Job Description for an OB-GYN

By Elizabeth Layne
view of a doctor watching a new mother feed the baby with a bottle
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OB-GYN, shorthand for obstetrician/gynecologist, pertains to two medical specialties. Although obstetrics, which refers to delivering babies, might be the oldest medical art, most obstetricians also practice gynecology because only delivering babies would not typically provide much business. The profession requires diverse daily duties, and it offers OB-GYNs opportunities to provide various types of surgical procedures and practice preventive medicine.

Keeping Women Healthy

Overall, an OB-GYN provides medical and surgical care to women. Obstetrics involves taking care of women before and during pregnancy and at childbirth, as well as their fetuses and newborn babies, and performing procedures such as cesarean sections. Duties related to gynecology include diagnosing and treating disorders of the female reproductive system. They can diagnose conditions such as infection, endometriosis, and ovarian and breast cancers. OB-GYNs sometimes provide primary care. They also continually take courses to update their skills. Due to the nature of their practice, OB-GYNs are frequently on call, and their hours can be quite long, as they may have to help women through labors lasting longer than 24 hours. On average, OB-GYNs work 58 hours a week, according to the Association of American Medical Colleges.

Multitude of Duties

OB-GYNs place a priority on encouraging patients to maintain healthy lifestyles. They're likely to provide information about exercise, nutrition and planning pregnancies. They also warn of the dangers of smoking tobacco and drinking alcohol excessively. After examining patients, they order the appropriate tests to nail down a diagnosis. Then they explain the test results, provide treatment options and monitor the patient's progress. OB-GYNs, with further education, can subspecialize in fields such as critical care medicine, female pelvic medicine and reconstructive surgery, gynecologic oncology, and reproductive endocrinology and infertility. When required, they refer patients to other specialists and consult with other health care providers when necessary.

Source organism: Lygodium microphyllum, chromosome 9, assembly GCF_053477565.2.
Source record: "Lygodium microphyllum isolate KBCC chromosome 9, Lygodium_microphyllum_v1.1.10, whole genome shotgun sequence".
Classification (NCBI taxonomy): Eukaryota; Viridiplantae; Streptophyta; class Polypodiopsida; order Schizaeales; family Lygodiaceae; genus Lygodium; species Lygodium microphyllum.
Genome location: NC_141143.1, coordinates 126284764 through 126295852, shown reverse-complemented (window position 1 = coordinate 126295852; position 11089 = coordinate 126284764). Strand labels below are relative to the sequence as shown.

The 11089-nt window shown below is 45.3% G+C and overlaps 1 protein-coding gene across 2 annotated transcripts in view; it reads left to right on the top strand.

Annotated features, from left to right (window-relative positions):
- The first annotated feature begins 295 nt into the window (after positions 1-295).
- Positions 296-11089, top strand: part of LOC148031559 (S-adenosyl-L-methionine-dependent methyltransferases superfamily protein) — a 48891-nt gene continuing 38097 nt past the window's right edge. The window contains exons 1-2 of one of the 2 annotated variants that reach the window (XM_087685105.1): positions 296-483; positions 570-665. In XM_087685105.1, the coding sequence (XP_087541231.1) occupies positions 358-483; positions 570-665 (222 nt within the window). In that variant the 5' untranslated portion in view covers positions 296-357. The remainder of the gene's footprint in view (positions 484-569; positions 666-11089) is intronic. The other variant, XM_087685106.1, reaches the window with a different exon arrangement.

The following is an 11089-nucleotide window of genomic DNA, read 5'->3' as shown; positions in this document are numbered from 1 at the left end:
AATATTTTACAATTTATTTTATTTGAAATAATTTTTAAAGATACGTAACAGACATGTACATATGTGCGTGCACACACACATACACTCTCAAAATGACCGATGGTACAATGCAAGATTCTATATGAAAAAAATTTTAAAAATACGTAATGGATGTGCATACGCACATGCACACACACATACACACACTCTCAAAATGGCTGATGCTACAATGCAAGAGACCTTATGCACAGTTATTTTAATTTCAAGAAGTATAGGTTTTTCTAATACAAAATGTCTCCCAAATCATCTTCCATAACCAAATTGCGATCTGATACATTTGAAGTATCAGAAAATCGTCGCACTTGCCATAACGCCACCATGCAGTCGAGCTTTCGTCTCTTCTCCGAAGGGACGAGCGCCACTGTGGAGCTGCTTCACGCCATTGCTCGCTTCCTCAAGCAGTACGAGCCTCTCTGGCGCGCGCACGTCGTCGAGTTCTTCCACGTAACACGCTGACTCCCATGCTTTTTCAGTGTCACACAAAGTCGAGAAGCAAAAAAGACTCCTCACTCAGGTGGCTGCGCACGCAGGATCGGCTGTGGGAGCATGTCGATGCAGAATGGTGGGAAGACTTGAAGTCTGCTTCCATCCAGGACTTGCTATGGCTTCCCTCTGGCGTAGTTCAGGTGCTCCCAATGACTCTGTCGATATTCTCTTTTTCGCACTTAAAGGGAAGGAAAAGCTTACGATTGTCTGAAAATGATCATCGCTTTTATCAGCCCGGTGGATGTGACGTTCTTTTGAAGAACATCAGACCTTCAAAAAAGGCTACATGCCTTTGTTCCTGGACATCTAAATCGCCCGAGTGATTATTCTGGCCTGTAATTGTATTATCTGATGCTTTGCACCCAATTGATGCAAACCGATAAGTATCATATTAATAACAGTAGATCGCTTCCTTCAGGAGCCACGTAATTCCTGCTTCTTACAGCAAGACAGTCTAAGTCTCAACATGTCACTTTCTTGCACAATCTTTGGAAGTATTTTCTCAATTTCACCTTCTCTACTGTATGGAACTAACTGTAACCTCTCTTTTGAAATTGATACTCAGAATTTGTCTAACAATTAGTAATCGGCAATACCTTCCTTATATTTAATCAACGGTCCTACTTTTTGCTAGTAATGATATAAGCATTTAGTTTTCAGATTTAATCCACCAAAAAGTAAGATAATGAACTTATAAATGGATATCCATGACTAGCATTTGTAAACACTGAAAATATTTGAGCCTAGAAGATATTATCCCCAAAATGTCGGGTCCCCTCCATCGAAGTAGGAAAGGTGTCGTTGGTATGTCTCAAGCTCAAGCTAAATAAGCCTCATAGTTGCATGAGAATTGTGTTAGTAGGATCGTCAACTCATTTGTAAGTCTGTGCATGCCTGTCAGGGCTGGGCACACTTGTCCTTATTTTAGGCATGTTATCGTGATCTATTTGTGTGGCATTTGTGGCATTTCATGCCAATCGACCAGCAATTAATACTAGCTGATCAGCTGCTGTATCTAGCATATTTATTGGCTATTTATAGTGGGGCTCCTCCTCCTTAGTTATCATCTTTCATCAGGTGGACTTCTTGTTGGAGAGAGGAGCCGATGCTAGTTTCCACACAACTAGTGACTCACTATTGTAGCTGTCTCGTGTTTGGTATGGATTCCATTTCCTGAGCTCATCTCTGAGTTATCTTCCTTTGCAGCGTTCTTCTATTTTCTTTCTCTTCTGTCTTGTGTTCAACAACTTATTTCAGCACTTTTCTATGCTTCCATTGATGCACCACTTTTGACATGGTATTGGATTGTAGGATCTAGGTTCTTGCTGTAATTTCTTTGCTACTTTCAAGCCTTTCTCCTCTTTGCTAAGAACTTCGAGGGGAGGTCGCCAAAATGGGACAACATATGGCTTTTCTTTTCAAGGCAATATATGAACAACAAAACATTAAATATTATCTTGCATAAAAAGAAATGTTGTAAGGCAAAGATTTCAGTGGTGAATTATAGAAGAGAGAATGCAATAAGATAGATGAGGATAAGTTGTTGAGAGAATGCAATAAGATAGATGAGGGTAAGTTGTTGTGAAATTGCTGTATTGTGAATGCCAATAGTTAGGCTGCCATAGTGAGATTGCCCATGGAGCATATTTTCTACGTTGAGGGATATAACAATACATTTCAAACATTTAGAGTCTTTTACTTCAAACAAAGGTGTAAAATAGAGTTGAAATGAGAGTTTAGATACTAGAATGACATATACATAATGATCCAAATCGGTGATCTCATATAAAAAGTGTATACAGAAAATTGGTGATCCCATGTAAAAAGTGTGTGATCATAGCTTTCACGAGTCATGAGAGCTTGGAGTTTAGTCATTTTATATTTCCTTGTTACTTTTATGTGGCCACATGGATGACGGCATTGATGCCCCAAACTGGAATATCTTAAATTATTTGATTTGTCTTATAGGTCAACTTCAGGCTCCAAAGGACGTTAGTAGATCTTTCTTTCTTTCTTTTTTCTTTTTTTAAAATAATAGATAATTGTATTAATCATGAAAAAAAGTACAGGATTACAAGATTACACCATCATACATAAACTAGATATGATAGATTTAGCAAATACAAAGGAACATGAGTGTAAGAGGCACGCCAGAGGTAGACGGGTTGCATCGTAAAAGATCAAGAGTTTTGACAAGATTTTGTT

Other Positions

If they are in private practice, OB-GYNs require business and administrative skills, such as bookkeeping, marketing and personnel matters, as do those who work in administrative capacities in hospitals or who run community health programs. OB-GYNs running hospital or community health programs may also need to be familiar with the public policy and governmental regulations concerning their hospital or community programs. Some OB-GYNs go on to teach in medical schools. In medical schools and for private corporations, they can also perform research on diseases and their treatments and write articles for medical and scientific journals.

Becoming Qualified

Aspiring OB-GYNs graduate from medial school and complete 4 years of a hospital residency program that provides training in areas such as preconceptional health, pregnancy, postpartum care, genetic counseling, women's overall health, management of hormonal disorders, and surgery to treat pelvic organ and urinary tract problems. All doctors must be licensed in the state in which they work. State licensing requirements vary.

A Good Outlook

The Bureau of Labor Statistics expects that, for physicians and surgeons overall, employment will grow 24 percent between 2010 and 2020, faster than the average for all occupations, with growth best for specialties that treat conditions affecting aging baby boomers. The I Have a Plan Iowa website notes that OB-GYNs will be in demand as female baby boomers increasingly reach menopause. According to the BLS, in 2012, obstetricians and gynecologists made mean annual salaries of $216,760.

About the Author

Located in the mid-Atlantic United States, Elizabeth Layne has covered nonprofits and philanthropy since 1997, and has written articles on an array of topics for small businesses and career-seekers. An award-winning writer, her work has appeared in "The Chronicle of Philanthropy" newspaper and "Worth" magazine. Layne holds a Bachelor of Arts in journalism from The George Washington University.